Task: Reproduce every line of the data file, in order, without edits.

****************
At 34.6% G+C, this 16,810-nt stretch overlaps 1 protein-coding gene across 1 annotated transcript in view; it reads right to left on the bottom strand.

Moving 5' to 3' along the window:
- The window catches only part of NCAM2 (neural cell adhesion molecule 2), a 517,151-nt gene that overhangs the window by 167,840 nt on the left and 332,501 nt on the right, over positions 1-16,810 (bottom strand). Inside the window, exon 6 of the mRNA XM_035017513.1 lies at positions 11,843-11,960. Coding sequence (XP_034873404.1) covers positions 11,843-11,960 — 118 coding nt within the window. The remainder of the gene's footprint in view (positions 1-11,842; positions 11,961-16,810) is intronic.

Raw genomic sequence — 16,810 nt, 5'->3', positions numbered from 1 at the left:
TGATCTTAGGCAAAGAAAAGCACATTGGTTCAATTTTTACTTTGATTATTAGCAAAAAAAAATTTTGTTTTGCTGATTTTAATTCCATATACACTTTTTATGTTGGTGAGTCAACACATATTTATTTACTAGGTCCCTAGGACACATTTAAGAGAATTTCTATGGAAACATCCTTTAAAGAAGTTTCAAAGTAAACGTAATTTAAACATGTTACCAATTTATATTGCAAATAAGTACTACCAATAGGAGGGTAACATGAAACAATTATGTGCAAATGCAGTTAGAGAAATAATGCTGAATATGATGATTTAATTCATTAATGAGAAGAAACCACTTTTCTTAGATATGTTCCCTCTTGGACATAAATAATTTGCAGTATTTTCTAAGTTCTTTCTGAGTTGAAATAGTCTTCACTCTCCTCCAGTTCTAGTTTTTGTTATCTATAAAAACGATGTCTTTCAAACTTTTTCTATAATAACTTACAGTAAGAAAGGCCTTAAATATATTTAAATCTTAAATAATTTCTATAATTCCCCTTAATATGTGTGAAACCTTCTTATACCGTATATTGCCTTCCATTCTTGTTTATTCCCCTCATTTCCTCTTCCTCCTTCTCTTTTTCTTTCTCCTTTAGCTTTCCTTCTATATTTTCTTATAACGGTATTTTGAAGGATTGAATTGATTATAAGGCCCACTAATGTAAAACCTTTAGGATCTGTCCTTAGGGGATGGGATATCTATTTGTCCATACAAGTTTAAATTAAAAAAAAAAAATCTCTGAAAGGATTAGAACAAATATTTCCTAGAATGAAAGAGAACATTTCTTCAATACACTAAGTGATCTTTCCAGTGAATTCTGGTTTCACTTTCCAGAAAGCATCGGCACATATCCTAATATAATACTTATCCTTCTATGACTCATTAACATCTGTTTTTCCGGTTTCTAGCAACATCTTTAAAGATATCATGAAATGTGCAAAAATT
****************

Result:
At 34.6% G+C, this 16,810-nt stretch overlaps 1 protein-coding gene across 1 annotated transcript in view; it reads right to left on the bottom strand.

Moving 5' to 3' along the window:
- The window catches only part of NCAM2 (neural cell adhesion molecule 2), a 517,151-nt gene that overhangs the window by 167,840 nt on the left and 332,501 nt on the right, over positions 1-16,810 (bottom strand). Inside the window, exon 6 of the mRNA XM_035017513.1 lies at positions 11,843-11,960. Coding sequence (XP_034873404.1) covers positions 11,843-11,960 — 118 coding nt within the window. The remainder of the gene's footprint in view (positions 1-11,842; positions 11,961-16,810) is intronic.

Raw genomic sequence — 16,810 nt, 5'->3', positions numbered from 1 at the left:
TGATCTTAGGCAAAGAAAAGCACATTGGTTCAATTTTTACTTTGATTATTAGCAAAAAAAAATTTTGTTTTGCTGATTTTAATTCCATATACACTTTTTATGTTGGTGAGTCAACACATATTTATTTACTAGGTCCCTAGGACACATTTAAGAGAATTTCTATGGAAACATCCTTTAAAGAAGTTTCAAAGTAAACGTAATTTAAACATGTTACCAATTTATATTGCAAATAAGTACTACCAATAGGAGGGTAACATGAAACAATTATGTGCAAATGCAGTTAGAGAAATAATGCTGAATATGATGATTTAATTCATTAATGAGAAGAAACCACTTTTCTTAGATATGTTCCCTCTTGGACATAAATAATTTGCAGTATTTTCTAAGTTCTTTCTGAGTTGAAATAGTCTTCACTCTCCTCCAGTTCTAGTTTTTGTTATCTATAAAAACGATGTCTTTCAAACTTTTTCTATAATAACTTACAGTAAGAAAGGCCTTAAATATATTTAAATCTTAAATAATTTCTATAATTCCCCTTAATATGTGTGAAACCTTCTTATACCGTATATTGCCTTCCATTCTTGTTTATTCCCCTCATTTCCTCTTCCTCCTTCTCTTTTTCTTTCTCCTTTAGCTTTCCTTCTATATTTTCTTATAACGGTATTTTGAAGGATTGAATTGATTATAAGGCCCACTAATGTAAAACCTTTAGGATCTGTCCTTAGGGGATGGGATATCTATTTGTCCATACAAGTTTAAATTAAAAAAAAAAAATCTCTGAAAGGATTAGAACAAATATTTCCTAGAATGAAAGAGAACATTTCTTCAATACACTAAGTGATCTTTCCAGTGAATTCTGGTTTCACTTTCCAGAAAGCATCGGCACATATCCTAATATAATACTTATCCTTCTATGACTCATTAACATCTGTTTTTCCGGTTTCTAGCAACATCTTTAAAGATATCATGAAATGTGCAAAAATT